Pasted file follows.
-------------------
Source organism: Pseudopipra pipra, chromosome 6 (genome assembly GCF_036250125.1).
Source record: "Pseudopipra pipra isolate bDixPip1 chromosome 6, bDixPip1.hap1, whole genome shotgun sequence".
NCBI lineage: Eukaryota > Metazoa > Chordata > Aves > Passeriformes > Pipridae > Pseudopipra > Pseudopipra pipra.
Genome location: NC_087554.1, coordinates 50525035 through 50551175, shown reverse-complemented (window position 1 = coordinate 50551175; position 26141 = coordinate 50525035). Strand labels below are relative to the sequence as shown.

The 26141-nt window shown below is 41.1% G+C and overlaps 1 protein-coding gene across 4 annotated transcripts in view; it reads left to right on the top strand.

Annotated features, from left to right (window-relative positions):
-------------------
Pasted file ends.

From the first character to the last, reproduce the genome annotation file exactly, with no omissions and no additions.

Source organism: Pseudopipra pipra, chromosome 6 (genome assembly GCF_036250125.1).
Source record: "Pseudopipra pipra isolate bDixPip1 chromosome 6, bDixPip1.hap1, whole genome shotgun sequence".
NCBI lineage: Eukaryota > Metazoa > Chordata > Aves > Passeriformes > Pipridae > Pseudopipra > Pseudopipra pipra.
Genome location: NC_087554.1, coordinates 50525035 through 50551175, shown reverse-complemented (window position 1 = coordinate 50551175; position 26141 = coordinate 50525035). Strand labels below are relative to the sequence as shown.

The 26141-nt window shown below is 41.1% G+C and overlaps 1 protein-coding gene across 4 annotated transcripts in view; it reads left to right on the top strand.

Annotated features, from left to right (window-relative positions):